Bankruptcy Reform

There are some new bankruptcy laws going into effect before long and many think they are much needed. Of course, that depends on which side of the bankruptcy you are a part of. Creditors are going to be the ones to benefit from the new laws, but there may be some helpful regulations for those filing for bankruptcy as well.

The new bankruptcy code requires certain filing procedures that do seem beneficial for the consumer. For instance under the new bankruptcy code, a consumer is required to take a financial counseling course within the 6 months prior to filing for bankruptcy. Financial counseling may lend to a person deciding that bankruptcy is not actually the best option for them. Most people don’t even take this step before heading straight for the bankruptcy lawyer. This requirement may save many consumers from making a rash decision.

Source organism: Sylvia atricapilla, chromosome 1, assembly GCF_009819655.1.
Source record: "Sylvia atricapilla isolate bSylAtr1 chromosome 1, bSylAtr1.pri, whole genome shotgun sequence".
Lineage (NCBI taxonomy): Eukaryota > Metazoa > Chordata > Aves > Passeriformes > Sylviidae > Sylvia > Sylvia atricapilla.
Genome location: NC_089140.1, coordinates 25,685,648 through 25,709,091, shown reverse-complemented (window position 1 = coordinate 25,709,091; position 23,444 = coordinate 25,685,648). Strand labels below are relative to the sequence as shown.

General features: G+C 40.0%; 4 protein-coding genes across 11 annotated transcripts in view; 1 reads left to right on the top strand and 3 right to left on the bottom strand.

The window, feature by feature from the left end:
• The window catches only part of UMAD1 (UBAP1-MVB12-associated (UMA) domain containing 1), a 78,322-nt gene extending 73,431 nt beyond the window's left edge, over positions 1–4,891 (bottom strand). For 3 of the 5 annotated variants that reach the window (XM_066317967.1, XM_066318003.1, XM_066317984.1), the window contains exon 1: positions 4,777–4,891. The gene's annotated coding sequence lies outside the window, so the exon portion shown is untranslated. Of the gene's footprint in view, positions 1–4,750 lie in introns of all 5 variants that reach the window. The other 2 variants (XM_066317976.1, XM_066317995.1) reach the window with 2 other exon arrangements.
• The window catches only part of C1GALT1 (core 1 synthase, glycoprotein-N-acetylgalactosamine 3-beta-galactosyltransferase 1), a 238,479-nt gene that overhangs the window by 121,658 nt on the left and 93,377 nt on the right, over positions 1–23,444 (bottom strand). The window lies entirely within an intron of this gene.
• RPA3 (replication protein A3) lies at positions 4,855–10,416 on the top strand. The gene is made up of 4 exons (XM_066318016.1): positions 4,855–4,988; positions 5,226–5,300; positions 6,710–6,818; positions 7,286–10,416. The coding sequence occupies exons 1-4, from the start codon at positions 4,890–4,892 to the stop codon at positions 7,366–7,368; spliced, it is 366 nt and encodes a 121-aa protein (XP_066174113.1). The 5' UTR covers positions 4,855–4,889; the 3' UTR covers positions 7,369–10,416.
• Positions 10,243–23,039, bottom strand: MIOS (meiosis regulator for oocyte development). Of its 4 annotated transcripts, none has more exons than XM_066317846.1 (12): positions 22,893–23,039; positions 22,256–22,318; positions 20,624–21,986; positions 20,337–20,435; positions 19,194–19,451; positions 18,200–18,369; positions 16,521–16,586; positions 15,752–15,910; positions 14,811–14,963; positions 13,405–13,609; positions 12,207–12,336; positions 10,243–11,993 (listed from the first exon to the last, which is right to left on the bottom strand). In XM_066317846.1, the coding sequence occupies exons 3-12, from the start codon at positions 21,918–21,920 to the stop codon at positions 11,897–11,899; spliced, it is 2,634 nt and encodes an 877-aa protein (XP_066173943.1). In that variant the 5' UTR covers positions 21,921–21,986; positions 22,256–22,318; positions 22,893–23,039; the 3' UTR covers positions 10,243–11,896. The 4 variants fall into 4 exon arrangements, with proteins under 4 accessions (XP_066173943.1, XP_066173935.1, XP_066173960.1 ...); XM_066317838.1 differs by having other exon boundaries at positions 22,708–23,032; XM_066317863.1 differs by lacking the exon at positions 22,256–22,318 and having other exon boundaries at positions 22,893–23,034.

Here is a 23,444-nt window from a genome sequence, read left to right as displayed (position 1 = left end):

If your current monthly income is more than the median in your state then there are other factors to consider before you can file for bankruptcy. By multiplying your current monthly income, minus expenses, by 60, you get what is referred to as the result. If the result is less than $6000 or 25% or less of your unsecured debt amount, then you can file for chapter 7 bankruptcy. If it is 25% or more of your unsecured debt, or $10,000 or more, then you are required to file for chapter 13 bankruptcy.

A financial management course is required after you have filed for bankruptcy and prior to the bankruptcy discharge. There are financial management tools that can help you to avoid landing yourself in bankruptcy court a second time.

Obviously, bankruptcy reform is intended to cut down on the number of bankruptcies. This is a realistic goal when you put these factors into play. It may not make for very happy consumers, but the creditors are certainly going to be in a much better position.



Source by Tim Gorman

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